switch {
		case BMI < 18.5:
			fmt.Println("You're underweight")
		case BMI >= 18.5 && BMI < 25.0:
			fmt.Println("Your weight is normal")
		case BMI >= 25.0 && BMI < 30.0:
			fmt.Println("You're overweight")
		default:
			fmt.Println("You're obese")	
	}
}

Switch without an expression is simply a concise way of writing if-else-if chains.

For Loop

A loop is used to run a block of code repeatedly. Golang has only one looping statement - the for loop.

Following is the generic syntax of for loop in Go -

for initialization; condition; increment {
	// loop body
}

The initialization statement is executed exactly once before the first iteration of the loop. In each iteration, the condition is checked. If the condition evaluates to true then the body of the loop is executed, otherwise, the loop terminates. The increment statement is executed at the end of every iteration.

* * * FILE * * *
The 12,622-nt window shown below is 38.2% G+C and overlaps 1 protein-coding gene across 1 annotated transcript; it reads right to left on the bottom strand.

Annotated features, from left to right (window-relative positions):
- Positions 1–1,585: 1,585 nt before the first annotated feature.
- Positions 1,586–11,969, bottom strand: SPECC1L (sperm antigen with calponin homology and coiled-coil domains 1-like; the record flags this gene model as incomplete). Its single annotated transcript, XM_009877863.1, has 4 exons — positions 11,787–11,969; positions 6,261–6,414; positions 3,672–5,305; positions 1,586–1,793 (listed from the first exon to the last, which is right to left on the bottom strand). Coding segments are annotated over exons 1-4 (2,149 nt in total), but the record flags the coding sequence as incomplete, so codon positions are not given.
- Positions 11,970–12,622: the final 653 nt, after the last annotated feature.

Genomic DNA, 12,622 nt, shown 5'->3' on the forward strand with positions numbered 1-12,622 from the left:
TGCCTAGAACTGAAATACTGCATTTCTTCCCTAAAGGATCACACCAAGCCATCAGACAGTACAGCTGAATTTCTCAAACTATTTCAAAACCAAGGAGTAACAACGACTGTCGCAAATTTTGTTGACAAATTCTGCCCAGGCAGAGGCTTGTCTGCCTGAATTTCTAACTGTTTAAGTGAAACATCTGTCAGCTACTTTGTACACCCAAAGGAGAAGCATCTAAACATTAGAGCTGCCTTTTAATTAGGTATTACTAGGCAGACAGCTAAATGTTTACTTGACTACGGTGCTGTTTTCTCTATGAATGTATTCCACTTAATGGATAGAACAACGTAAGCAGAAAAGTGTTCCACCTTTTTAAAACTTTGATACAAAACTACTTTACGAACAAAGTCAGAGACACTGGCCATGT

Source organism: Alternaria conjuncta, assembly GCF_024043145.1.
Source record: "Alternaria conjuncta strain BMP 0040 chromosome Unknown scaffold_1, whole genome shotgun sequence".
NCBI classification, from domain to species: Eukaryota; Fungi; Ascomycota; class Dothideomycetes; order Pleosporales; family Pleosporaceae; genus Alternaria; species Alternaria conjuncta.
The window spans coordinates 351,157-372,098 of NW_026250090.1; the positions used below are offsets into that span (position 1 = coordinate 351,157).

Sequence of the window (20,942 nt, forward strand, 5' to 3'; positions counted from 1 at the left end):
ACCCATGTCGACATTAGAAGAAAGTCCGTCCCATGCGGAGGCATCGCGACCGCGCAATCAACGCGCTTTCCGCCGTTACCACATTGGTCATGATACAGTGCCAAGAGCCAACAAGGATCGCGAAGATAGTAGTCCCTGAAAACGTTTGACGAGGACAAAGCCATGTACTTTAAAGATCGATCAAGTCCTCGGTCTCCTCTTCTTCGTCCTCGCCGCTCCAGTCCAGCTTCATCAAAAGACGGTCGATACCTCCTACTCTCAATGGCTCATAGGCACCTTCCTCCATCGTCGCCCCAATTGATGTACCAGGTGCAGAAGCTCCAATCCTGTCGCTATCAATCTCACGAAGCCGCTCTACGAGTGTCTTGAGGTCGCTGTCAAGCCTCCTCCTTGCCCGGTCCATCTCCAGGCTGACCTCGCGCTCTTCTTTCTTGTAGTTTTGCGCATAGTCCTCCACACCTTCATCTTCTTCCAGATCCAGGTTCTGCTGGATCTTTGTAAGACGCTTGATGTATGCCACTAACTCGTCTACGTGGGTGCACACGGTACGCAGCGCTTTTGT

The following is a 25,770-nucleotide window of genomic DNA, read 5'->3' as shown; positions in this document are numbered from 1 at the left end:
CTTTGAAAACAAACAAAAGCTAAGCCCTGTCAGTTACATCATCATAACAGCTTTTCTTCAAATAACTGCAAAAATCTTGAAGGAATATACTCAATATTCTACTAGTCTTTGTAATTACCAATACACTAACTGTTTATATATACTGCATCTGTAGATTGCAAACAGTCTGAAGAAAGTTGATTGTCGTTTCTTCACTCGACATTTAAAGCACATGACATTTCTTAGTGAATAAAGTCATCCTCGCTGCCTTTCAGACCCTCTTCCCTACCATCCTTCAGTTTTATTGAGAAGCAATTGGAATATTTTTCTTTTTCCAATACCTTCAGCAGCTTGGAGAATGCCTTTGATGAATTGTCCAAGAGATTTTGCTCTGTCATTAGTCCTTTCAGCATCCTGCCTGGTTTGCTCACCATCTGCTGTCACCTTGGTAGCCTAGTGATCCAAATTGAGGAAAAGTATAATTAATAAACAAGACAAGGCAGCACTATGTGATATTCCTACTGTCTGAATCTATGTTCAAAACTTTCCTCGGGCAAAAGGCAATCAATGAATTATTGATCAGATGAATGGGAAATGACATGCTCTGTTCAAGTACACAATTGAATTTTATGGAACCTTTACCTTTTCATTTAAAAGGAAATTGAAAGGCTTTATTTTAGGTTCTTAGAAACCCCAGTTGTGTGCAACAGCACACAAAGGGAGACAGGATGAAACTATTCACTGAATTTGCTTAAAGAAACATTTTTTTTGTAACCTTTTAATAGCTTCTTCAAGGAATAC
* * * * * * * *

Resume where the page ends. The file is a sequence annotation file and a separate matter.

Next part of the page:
Here is a simple example of a for loop -

package main
import "fmt"

func main() {
	for i := 0; i < 10; i++ {
		fmt.Printf("%d ", i)
	}
}
# Output
0 1 2 3 4 5 6 7 8 9 

Unlike other languages like C, C++, and Java, Go’s for loop doesn’t contain parentheses, and the curly braces are mandatory.

Note that, both initialization and increment statements in the for loop are optional and can be omitted

  • Omitting the initialization statement

    package main
    import "fmt"
    
    func main() {
        i := 2
        for ;i <= 10; i += 2 {
            fmt.Printf("%d ", i)
        }
    }
    
    # Output
    2 4 6 8 10 
    
  • Omitting the increment statement

    package main
    import "fmt"
    
    func main() {
        i := 2
        for ;i <= 20; {
            fmt.Printf("%d ", i)